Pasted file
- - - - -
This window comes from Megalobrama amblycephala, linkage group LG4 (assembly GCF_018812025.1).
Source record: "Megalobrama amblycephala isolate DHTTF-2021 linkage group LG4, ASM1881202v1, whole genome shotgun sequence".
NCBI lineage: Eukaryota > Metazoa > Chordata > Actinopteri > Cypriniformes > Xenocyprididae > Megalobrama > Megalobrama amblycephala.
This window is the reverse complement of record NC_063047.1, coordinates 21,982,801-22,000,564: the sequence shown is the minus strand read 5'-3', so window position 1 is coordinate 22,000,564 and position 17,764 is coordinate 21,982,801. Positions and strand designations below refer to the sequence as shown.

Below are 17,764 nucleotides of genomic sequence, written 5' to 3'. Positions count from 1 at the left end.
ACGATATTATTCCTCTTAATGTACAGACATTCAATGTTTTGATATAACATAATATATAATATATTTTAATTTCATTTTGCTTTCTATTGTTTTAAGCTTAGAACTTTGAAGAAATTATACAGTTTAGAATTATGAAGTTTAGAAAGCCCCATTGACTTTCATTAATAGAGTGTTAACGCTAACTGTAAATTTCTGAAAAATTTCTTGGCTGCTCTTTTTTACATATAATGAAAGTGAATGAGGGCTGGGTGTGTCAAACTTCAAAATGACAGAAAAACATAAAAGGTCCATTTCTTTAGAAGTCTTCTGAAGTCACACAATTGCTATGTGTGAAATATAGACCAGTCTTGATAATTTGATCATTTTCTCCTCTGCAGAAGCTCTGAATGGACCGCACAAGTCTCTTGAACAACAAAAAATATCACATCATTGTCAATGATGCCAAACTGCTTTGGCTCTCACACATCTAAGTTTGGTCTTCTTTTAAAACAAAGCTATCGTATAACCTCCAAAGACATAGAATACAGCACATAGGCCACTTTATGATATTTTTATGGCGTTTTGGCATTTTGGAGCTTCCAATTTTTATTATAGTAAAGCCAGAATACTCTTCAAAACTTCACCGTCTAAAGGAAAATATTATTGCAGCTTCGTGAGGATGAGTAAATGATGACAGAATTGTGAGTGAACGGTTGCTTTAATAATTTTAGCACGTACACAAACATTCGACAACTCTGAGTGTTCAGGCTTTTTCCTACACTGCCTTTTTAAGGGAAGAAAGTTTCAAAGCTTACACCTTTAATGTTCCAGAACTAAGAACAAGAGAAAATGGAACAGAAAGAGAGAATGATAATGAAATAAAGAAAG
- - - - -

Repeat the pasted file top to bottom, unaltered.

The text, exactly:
This window comes from Megalobrama amblycephala, linkage group LG4 (assembly GCF_018812025.1).
Source record: "Megalobrama amblycephala isolate DHTTF-2021 linkage group LG4, ASM1881202v1, whole genome shotgun sequence".
NCBI lineage: Eukaryota > Metazoa > Chordata > Actinopteri > Cypriniformes > Xenocyprididae > Megalobrama > Megalobrama amblycephala.
This window is the reverse complement of record NC_063047.1, coordinates 21,982,801-22,000,564: the sequence shown is the minus strand read 5'-3', so window position 1 is coordinate 22,000,564 and position 17,764 is coordinate 21,982,801. Positions and strand designations below refer to the sequence as shown.

Below are 17,764 nucleotides of genomic sequence, written 5' to 3'. Positions count from 1 at the left end.
ACGATATTATTCCTCTTAATGTACAGACATTCAATGTTTTGATATAACATAATATATAATATATTTTAATTTCATTTTGCTTTCTATTGTTTTAAGCTTAGAACTTTGAAGAAATTATACAGTTTAGAATTATGAAGTTTAGAAAGCCCCATTGACTTTCATTAATAGAGTGTTAACGCTAACTGTAAATTTCTGAAAAATTTCTTGGCTGCTCTTTTTTACATATAATGAAAGTGAATGAGGGCTGGGTGTGTCAAACTTCAAAATGACAGAAAAACATAAAAGGTCCATTTCTTTAGAAGTCTTCTGAAGTCACACAATTGCTATGTGTGAAATATAGACCAGTCTTGATAATTTGATCATTTTCTCCTCTGCAGAAGCTCTGAATGGACCGCACAAGTCTCTTGAACAACAAAAAATATCACATCATTGTCAATGATGCCAAACTGCTTTGGCTCTCACACATCTAAGTTTGGTCTTCTTTTAAAACAAAGCTATCGTATAACCTCCAAAGACATAGAATACAGCACATAGGCCACTTTATGATATTTTTATGGCGTTTTGGCATTTTGGAGCTTCCAATTTTTATTATAGTAAAGCCAGAATACTCTTCAAAACTTCACCGTCTAAAGGAAAATATTATTGCAGCTTCGTGAGGATGAGTAAATGATGACAGAATTGTGAGTGAACGGTTGCTTTAATAATTTTAGCACGTACACAAACATTCGACAACTCTGAGTGTTCAGGCTTTTTCCTACACTGCCTTTTTAAGGGAAGAAAGTTTCAAAGCTTACACCTTTAATGTTCCAGAACTAAGAACAAGAGAAAATGGAACAGAAAGAGAGAATGATAATGAAATAAAGAAAG